BALTIMORE Syd Thrift, a former general manger of the Pittsburgh Pirates who spent nearly a half century in baseball, died at 77.
He underwent knee replacement surgery Monday in Milford, Del., and died that night, said the Baltimore Orioles, one of many teams for whom he worked. An autopsy will determine the cause of death.
Thrift became GM of the Pirates in 1985 and gave Perrysburg native Jim Leyland his start as a major league manager. In 1989, he went to the New York Yankees as senior vice president of baseball operations.
His long baseball career began in 1949 when he joined the Yankees minor league organization. Among the teams he worked for was the Kansas City Royals, where he founded their renowned baseball academy.
Thrift worked in the Orioles front office for eight seasons after joining the team in 1994. Five years later, he became the team s vice president of baseball operations, a job he held until 2002. After leaving the Orioles, he consulted for the Tampa Bay Devil Rays until his retirement in 2004.
He was an innovator. He wasn t afraid to take a chance, said Mike Flanagan, now the team s VP of baseball operations. After Thrift left, Flanagan and Jim Beattie shared the vacated role.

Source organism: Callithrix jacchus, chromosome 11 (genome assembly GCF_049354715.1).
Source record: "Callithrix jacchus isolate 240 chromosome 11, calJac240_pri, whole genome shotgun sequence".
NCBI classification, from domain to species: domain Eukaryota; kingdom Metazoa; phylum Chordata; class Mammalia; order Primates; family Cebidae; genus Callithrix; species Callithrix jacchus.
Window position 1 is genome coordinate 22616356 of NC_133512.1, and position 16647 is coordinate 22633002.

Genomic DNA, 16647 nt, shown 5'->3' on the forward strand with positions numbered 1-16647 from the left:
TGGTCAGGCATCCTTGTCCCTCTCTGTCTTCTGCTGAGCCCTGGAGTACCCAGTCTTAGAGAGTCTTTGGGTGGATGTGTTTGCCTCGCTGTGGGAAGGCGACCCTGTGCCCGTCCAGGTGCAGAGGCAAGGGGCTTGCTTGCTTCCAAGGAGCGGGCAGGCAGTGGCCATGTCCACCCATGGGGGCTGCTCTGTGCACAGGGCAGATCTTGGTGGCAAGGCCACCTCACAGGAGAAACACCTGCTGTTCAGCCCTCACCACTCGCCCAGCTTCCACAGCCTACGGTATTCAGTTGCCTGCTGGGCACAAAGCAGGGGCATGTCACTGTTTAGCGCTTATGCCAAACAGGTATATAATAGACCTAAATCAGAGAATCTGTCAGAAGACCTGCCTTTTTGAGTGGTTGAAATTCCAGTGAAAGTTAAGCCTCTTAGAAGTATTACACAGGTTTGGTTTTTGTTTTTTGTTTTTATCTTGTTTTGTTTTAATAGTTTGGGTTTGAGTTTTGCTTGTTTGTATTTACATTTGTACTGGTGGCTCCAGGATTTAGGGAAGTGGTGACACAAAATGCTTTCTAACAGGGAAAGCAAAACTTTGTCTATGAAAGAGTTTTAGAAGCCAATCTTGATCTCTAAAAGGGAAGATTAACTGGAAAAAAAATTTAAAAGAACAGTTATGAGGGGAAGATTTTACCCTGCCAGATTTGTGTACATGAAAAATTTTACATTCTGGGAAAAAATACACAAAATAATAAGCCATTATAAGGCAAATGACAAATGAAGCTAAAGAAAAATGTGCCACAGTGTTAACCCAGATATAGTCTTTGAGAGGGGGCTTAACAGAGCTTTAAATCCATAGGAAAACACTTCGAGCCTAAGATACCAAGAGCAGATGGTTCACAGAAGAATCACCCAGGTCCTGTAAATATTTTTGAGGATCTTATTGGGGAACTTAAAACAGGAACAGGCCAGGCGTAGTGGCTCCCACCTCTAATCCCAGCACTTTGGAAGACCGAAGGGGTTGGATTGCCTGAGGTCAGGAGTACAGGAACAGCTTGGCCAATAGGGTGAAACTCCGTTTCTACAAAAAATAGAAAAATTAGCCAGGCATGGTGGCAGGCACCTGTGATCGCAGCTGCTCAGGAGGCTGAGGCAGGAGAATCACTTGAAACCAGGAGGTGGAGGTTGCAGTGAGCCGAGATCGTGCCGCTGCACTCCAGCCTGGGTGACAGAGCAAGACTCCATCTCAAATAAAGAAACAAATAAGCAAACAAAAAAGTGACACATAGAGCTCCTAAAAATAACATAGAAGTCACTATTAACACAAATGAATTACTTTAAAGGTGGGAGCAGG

It took two men to replace me, Thrift joked at the time.
Flanagan, a broadcaster and pitching coach with the team while Thrift was in the front office, said, Syd worked at a lot of different places for a lot of different teams, and did a good job at it. He had a very interesting personality. He was colorful, and quotable.
Thrift pulled off trades that brought All-Stars Melvin Mora and B.J. Ryan to Baltimore.
Mora was dealt to the New York Mets for shortstop Mike Bordick, who was signed by the Orioles during the following offseason. Ryan, now one of the best closers in the game, was obtained from Cincinnati for aging pitcher Juan Guzman.
Thrift, who during one stretch left baseball for nine years to work in real estate, lived in Kilmarnock, Va., and was hosting a syndicated weekly radio show at the time of his death.
He is survived by his wife, Dolly, sons Jim and Mark and five grandchildren.
Funeral arrangements were pending.
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